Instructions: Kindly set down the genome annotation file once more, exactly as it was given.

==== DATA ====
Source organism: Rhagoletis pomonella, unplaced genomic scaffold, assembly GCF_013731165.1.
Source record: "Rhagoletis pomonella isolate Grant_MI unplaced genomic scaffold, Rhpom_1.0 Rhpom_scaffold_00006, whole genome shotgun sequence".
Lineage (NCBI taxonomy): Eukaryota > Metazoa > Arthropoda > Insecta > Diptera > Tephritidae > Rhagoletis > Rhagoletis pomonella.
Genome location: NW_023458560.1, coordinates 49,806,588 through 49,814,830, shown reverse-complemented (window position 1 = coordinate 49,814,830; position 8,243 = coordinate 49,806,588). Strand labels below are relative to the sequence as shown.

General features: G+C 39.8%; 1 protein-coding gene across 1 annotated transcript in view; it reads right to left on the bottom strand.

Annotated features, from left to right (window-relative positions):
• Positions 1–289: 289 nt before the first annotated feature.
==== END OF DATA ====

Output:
Source organism: Rhagoletis pomonella, unplaced genomic scaffold, assembly GCF_013731165.1.
Source record: "Rhagoletis pomonella isolate Grant_MI unplaced genomic scaffold, Rhpom_1.0 Rhpom_scaffold_00006, whole genome shotgun sequence".
Lineage (NCBI taxonomy): Eukaryota > Metazoa > Arthropoda > Insecta > Diptera > Tephritidae > Rhagoletis > Rhagoletis pomonella.
Genome location: NW_023458560.1, coordinates 49,806,588 through 49,814,830, shown reverse-complemented (window position 1 = coordinate 49,814,830; position 8,243 = coordinate 49,806,588). Strand labels below are relative to the sequence as shown.

General features: G+C 39.8%; 1 protein-coding gene across 1 annotated transcript in view; it reads right to left on the bottom strand.

Annotated features, from left to right (window-relative positions):
• Positions 1–289: 289 nt before the first annotated feature.